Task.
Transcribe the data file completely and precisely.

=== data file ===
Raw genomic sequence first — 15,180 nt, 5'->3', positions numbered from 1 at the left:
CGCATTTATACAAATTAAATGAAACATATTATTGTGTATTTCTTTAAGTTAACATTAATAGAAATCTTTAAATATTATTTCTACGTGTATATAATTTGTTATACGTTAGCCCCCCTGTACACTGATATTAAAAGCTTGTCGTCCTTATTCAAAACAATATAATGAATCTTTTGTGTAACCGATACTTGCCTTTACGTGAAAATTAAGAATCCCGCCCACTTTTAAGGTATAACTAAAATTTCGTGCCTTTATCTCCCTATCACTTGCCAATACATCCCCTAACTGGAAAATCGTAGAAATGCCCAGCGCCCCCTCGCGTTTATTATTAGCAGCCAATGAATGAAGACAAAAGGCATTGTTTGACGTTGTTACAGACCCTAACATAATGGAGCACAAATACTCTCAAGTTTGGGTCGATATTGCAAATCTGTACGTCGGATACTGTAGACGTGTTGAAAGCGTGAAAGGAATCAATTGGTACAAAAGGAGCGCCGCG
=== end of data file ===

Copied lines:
Raw genomic sequence first — 15,180 nt, 5'->3', positions numbered from 1 at the left:
CGCATTTATACAAATTAAATGAAACATATTATTGTGTATTTCTTTAAGTTAACATTAATAGAAATCTTTAAATATTATTTCTACGTGTATATAATTTGTTATACGTTAGCCCCCCTGTACACTGATATTAAAAGCTTGTCGTCCTTATTCAAAACAATATAATGAATCTTTTGTGTAACCGATACTTGCCTTTACGTGAAAATTAAGAATCCCGCCCACTTTTAAGGTATAACTAAAATTTCGTGCCTTTATCTCCCTATCACTTGCCAATACATCCCCTAACTGGAAAATCGTAGAAATGCCCAGCGCCCCCTCGCGTTTATTATTAGCAGCCAATGAATGAAGACAAAAGGCATTGTTTGACGTTGTTACAGACCCTAACATAATGGAGCACAAATACTCTCAAGTTTGGGTCGATATTGCAAATCTGTACGTCGGATACTGTAGACGTGTTGAAAGCGTGAAAGGAATCAATTGGTACAAAAGGAGCGCCGCG